CYMBIDIUM ALLIANCE

CYMBIDIUM ALLIANCE (26)

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The Cymbidium Orchid

The Cymbidium Orchid (17)

(pronounced sym-BID-ee-um)

 

These orchids are prized for their long-lasting sprays of flowers, used especially as cut flowers or for corsages in the spring. There are two main types of cymbidiums - standards and miniatures. Where summer nights are warm (above 70 F), only miniatures can be recommended, because many are more tolerant of heat and able to flower in warmer weather.

 

Cymbidium, or boat orchid, is a genus of 52 evergreen species in the orchid family Orchidaceae. The new Latin genus name is derived from the Latin cymba meaning boat.

 

The Cymbidium in nature can be found in tropical and subtropical Asia (such as northern India, China, Japan, Malaysia, the Philippines, and Borneo) and northern Australia. The larger flowered species from which the large flowered hybrids are derived grow at high altitudes.

 

Cymbidium plants are sympodial and grow to a height of 60 cm and the racemes as high as 90 cm. The raceme grows from the base of the most recent pseudobulb. Each flower can have a diameter of 5 to 10 cm, according to the species. They bloom during the winter, and each plant can have up to fifteen or more flowers. The fantastic range of colors for this genus include white, green, yellowish-green, cream, yellow, brown, pink, and red [and orange] and black (and there may be markings of other color shades at the same time), but not blue. The flowers last about ten weeks. They have a waxy texture. The rounded sepals and petals have about the same dimensions.

 

There are fragrant varieties as well, notably the Chinese cymbidiums. They have been cultivated for thousands of years, especially in China. Cymbidiums became popular in Europe during the Victorian era. One feature that makes the plant so popular is the fact that it can survive during cold temperatures (as low as 7˚ C or 45˚ F) [Actually they will survive at temperatures below 32˚F for short periods and even as low as 28˚F].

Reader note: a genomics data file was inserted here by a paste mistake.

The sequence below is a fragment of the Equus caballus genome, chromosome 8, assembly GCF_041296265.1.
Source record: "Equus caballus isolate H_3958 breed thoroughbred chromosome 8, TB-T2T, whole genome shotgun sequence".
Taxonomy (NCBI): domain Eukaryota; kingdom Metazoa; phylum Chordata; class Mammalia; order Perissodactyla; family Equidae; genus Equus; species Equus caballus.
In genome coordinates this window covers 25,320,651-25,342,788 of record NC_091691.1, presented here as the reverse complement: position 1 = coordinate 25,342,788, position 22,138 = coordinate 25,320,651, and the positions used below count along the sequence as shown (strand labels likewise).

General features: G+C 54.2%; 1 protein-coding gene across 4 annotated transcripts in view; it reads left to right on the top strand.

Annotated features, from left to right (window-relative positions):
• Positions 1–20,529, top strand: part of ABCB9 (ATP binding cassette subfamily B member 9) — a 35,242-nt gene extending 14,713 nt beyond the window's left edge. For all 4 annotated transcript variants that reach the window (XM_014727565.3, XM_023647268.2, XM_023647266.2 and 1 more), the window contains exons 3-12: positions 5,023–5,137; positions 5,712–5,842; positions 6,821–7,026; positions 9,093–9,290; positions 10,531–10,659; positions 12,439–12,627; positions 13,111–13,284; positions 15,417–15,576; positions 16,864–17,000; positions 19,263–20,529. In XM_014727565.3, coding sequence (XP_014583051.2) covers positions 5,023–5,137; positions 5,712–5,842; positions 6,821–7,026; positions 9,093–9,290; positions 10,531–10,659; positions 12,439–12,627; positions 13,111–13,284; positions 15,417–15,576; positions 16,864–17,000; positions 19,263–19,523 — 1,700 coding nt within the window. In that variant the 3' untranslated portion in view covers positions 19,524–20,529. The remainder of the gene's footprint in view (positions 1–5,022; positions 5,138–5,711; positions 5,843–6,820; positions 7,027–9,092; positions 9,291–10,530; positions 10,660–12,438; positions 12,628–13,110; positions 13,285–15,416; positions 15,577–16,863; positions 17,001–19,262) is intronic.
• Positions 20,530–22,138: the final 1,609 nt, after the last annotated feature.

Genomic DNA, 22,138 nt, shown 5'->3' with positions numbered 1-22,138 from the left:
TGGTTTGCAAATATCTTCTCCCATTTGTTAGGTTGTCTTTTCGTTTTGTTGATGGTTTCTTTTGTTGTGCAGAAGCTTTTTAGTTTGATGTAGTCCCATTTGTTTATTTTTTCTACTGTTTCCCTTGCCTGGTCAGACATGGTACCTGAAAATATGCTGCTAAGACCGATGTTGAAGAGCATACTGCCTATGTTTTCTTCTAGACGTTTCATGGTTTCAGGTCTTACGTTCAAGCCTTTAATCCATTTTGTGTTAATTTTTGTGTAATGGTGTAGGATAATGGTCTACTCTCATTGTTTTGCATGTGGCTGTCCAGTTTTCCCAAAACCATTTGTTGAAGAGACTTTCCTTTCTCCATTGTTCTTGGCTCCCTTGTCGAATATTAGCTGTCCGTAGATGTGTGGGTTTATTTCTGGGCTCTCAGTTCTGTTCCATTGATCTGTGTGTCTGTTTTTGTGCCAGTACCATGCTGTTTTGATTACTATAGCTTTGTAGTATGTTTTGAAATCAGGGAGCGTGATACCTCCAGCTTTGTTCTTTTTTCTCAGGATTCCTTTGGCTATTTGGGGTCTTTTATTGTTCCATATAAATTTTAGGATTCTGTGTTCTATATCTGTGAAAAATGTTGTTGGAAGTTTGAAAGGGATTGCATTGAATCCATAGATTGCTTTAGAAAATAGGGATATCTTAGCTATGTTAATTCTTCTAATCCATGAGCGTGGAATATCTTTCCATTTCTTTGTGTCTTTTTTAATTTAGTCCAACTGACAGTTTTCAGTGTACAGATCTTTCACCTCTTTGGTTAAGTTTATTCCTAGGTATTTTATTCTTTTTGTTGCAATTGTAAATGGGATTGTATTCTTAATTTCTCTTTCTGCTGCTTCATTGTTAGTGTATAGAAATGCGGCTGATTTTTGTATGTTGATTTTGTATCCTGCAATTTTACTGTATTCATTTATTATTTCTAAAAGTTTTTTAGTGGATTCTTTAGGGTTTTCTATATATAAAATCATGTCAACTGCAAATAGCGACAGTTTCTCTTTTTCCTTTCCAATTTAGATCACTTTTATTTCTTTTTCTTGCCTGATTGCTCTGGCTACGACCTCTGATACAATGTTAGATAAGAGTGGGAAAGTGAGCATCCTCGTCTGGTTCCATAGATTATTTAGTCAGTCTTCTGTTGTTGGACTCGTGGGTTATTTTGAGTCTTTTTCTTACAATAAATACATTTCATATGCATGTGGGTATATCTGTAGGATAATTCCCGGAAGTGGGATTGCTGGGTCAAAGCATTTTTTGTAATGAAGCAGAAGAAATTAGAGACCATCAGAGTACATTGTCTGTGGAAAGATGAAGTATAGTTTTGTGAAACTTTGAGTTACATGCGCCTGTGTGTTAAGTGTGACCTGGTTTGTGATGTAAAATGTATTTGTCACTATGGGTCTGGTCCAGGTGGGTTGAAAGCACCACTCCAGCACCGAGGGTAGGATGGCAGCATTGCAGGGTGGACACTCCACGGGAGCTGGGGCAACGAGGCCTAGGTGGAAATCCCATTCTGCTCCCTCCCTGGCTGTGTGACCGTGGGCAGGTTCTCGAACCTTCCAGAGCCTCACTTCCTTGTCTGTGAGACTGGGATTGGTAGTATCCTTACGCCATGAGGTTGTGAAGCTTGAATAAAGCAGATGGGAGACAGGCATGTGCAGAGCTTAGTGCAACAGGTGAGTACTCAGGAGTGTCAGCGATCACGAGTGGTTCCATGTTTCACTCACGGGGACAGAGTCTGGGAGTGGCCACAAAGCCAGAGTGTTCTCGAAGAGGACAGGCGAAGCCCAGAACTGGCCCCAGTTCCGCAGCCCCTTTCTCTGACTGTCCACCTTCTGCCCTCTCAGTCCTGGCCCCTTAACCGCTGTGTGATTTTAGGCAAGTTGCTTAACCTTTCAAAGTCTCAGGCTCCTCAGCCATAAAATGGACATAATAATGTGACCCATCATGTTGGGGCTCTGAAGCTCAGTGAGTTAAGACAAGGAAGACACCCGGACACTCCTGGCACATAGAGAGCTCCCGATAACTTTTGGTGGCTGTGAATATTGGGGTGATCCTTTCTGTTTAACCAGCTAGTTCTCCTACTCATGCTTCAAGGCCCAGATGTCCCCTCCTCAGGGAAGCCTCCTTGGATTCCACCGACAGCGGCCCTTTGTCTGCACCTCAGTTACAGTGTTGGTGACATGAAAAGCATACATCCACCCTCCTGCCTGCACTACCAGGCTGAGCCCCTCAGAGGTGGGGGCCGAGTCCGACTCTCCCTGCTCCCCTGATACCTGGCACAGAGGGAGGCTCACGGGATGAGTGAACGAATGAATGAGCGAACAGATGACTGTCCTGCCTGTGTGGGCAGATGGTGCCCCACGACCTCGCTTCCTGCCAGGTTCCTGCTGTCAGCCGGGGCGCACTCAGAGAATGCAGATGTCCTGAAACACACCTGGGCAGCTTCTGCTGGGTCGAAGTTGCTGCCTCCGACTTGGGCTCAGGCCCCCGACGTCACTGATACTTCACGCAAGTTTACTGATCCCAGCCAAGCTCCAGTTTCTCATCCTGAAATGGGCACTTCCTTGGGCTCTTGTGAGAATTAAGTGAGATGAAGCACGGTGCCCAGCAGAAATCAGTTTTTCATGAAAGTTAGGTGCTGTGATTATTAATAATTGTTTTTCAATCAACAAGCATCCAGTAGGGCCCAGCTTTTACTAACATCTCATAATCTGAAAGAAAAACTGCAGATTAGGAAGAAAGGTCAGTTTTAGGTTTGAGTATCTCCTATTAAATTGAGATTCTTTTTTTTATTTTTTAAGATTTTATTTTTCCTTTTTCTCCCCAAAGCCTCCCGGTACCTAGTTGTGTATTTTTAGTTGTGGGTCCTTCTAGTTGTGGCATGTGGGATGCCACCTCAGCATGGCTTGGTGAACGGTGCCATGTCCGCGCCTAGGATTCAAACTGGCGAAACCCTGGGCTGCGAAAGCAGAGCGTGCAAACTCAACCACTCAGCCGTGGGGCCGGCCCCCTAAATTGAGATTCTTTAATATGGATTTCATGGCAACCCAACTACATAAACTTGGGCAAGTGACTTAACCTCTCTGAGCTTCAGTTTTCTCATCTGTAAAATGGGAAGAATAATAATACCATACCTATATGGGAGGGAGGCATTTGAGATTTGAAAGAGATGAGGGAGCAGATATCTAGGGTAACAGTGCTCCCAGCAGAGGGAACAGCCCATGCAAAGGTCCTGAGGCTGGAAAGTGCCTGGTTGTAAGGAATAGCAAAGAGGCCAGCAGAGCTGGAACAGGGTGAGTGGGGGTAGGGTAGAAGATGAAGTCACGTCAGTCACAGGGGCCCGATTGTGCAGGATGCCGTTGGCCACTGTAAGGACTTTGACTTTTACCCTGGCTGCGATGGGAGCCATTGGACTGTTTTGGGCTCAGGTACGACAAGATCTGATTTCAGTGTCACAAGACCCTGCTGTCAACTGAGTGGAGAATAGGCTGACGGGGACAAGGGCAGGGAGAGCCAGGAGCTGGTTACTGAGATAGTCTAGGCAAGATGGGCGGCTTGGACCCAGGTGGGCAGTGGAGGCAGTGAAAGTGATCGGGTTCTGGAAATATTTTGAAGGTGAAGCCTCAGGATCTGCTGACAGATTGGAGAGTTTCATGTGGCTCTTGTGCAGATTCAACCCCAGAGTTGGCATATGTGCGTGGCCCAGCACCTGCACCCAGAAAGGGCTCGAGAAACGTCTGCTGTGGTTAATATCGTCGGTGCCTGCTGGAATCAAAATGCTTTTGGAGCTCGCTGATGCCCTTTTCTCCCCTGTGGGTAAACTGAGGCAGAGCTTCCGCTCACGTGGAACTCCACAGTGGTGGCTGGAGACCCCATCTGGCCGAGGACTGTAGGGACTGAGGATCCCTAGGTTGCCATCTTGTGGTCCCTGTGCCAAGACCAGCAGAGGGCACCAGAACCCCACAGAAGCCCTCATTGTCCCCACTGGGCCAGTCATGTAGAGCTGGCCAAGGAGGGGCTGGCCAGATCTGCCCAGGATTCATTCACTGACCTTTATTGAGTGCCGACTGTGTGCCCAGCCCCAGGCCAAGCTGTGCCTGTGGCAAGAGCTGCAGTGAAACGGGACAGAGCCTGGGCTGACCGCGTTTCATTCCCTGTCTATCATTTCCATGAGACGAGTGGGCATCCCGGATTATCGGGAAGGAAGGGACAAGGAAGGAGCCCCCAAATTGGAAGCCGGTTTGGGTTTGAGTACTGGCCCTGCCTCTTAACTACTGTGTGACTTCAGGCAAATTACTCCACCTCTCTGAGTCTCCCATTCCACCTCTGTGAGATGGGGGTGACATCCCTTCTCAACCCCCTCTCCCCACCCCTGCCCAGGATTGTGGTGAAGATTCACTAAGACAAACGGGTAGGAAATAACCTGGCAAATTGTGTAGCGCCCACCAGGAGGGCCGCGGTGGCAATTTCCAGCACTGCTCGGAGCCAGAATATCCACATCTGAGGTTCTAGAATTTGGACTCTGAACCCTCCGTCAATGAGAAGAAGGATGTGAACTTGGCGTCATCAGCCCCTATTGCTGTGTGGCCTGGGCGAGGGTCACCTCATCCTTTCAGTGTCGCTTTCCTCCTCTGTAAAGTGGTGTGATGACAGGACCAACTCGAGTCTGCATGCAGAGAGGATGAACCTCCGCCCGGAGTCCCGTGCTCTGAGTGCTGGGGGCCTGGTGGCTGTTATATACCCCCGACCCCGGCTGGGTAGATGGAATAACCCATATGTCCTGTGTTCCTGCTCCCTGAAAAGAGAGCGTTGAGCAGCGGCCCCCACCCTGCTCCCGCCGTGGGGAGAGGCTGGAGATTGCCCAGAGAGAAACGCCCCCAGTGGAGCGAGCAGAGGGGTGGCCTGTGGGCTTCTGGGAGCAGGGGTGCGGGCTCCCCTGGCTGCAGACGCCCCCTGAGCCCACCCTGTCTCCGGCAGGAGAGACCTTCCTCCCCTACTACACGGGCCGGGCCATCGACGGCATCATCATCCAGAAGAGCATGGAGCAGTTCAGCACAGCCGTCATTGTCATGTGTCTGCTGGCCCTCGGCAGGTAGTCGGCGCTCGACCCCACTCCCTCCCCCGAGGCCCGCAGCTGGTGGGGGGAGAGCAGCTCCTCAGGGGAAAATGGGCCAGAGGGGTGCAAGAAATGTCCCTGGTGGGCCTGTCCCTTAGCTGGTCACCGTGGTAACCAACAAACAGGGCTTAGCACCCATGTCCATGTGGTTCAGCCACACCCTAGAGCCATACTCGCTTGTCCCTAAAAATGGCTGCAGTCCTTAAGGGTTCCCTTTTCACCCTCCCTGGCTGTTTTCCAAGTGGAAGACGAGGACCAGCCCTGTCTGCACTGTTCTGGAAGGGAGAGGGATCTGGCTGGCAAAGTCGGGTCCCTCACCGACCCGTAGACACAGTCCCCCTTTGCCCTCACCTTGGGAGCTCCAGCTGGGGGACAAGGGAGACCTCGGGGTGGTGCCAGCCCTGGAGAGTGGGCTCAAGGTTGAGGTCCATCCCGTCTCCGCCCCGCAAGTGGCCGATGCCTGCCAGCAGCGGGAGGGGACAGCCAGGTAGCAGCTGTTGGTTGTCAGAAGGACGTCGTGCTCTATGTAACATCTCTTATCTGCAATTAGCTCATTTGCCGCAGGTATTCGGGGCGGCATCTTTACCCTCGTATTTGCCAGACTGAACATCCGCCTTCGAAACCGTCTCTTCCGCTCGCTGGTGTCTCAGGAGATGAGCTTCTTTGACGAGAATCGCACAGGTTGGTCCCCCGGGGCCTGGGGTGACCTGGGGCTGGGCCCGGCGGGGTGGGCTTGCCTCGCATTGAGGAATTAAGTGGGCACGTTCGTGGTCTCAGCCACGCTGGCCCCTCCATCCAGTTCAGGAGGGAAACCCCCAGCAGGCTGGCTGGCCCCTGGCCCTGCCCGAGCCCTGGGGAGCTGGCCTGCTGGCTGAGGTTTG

The species Cymbidium hookerianum is considered a delicacy in Bhutan where it is traditionally cooked in a spicy curry or stew and called "olatshe" or "olachoto". It is sometimes confused with Cyclanthera pedata, another local delicacy (the nomenclature has not been clearly established; there are indications that "olatshe" usually refers to Cymb. and "olachoto" to Cycl., although not consistently).

 

additional reading and information

 

Cymbidium Society of America (CSA)

Golden Gate Cymbidium Society

Sacramento Valley Cymbidium Society

 

  

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Sunday, 20 December 2015 13:31

Propagating Cymbidiums by Backbulbs

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Anyone who has ever grown cymbidiums knows that these wonderful plants are probably the most robust growers of all the orchid family. One of the easiest but often misunderstood ways of propagating cymbidiums is through the growing of the dormant backbulbs. There is a natural tendency for these plants to drop their leaves and produce backbulbs, which, when separated at the time of repotting and sprouted, may be used to increase the size of one's collection quite easily. In this manner, one small plant may be grown and propagat­ed into many within just a few years.

(by James Rose)

Sunday, 20 December 2015 13:11

Growing Heat Tolerant Cymbidiums in Tropical Climates

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Growing heat-tolerant cymbidiums (HTCs) in tropical climates is easy and low maintenance. The ease is comparable to growing dendrobium hybrids, which is usually the starting point for beginners. HTCs generally can stand the impact of rainfall; therefore they do not need a rainproof roof.